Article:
Last month, the head of a county Republican Party in Oklahoma issued an open letter suggesting that the state "abolish public education."
In an interview, he went on to say that he and other members of his party took a "strong stance that education is not a proper role of government.” This is not a new argument. Education Secretary and consummate Disney-channel villainess Betsy DeVos has called public education a "dead end" for years. And New Orleans is about to become the first major city in America with an all-charter school district.
The idea of dismantling public schools altogether is a feature (not a bug) of the extreme-but-still-somehow-mainstream right in America. The liberal media cannot long fight the impulse to push the Overton window to the right; in the last decade, countless thinkpieces have been penned about the inevitable demise of public education. And yet, the suggestion that we abolish private education is so reviled by factions on both the right and left that it's practically unspoken. Why?
The gulf between rich and poor in America is so massive as to be beyond comprehension. Those who get to see it cannot really talk about it, because there are no words for it. For the most part, the worlds of the rich and the poor are separated, and this separation is rigidly enforced.
It would be naïve to suggest that private schools create this gulf, but it would be equally foolish to pretend they do not foster and perpetuate it. The wealthiest people go to great lengths to insulate themselves from the rabble, and sequestering their kids in private bubbles is one good way to do so. The professional classes and the upper-middle class tend to believe the best thing they can do for their kids is send them to private schools, whether observable data bears that out or not. After you hit a certain income level, it's just what you do.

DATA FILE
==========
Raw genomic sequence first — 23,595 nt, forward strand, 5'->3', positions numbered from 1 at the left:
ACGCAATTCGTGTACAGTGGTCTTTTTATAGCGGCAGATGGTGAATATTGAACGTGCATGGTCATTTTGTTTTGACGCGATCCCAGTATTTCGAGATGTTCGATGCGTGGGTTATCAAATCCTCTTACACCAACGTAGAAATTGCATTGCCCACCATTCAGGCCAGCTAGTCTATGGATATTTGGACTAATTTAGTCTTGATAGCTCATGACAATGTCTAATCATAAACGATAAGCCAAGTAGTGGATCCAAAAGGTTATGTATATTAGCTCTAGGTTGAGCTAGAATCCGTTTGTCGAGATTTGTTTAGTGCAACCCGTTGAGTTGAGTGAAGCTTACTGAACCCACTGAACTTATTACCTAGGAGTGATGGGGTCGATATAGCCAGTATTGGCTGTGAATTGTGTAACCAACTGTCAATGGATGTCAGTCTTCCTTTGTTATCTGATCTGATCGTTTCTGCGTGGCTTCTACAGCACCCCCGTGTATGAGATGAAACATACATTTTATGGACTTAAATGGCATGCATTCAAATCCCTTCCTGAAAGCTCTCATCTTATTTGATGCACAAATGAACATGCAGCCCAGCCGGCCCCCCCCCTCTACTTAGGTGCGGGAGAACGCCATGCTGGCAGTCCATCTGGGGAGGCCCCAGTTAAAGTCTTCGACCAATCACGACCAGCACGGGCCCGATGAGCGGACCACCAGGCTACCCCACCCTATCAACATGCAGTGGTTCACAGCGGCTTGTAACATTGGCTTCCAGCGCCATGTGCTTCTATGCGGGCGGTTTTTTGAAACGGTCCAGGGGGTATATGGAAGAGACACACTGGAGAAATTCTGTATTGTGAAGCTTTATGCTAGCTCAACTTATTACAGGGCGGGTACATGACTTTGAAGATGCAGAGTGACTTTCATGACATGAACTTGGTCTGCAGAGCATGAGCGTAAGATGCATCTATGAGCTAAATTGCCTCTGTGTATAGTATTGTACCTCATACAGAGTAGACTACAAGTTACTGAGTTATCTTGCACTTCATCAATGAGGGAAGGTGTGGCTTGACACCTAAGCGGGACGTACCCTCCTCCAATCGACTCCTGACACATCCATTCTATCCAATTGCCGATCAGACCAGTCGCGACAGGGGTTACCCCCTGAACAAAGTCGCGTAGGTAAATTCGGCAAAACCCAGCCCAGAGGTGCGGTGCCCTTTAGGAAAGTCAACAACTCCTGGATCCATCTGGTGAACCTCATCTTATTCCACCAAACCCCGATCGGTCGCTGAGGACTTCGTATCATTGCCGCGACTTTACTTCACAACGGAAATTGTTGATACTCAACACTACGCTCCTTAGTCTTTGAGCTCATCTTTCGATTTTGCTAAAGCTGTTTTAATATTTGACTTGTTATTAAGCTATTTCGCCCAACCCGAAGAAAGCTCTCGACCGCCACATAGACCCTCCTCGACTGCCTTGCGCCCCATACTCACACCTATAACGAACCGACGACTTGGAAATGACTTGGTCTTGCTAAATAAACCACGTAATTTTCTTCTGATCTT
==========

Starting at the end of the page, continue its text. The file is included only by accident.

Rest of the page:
On the other hand, who's to say the entire private school consumer base is wrong? In 21st century America, you can hardly begrudge anyone their choices in education. Different schools and different methodologies work better for different kids, and public schools often don't offer much variety. Public schools in many places simply cannot properly accommodate children with special needs. Plenty of working-class people say their public schools are not working for them, and they are usually right. In some areas, it's parental malpractice to send your kid to a public school if you can afford a private one. Lots of families of modest means bust ass to make sure their kids don't have to go to a crummy public school.
But these deficiencies within our public schools have root causes. One need look no further than the derogatory remarks made by Kentucky's wild-eyed, white-gloved governor about rank-and-file teachers in the wake of the pension crisis to detect the disdain those in power have for public education. Or look at the utter unwillingness of a state like Indiana, with its massive budget surplus, to spend a single extra dollar on its floundering education system. School boards in many counties don't think public education should be taken seriously, and so they don't. Elected officials in states like Oklahoma and West Virginia have waged all-out war on public education, and even beleaguered teachers in metropolitan areas like Los Angeles must fight tooth and nail for fairer treatment.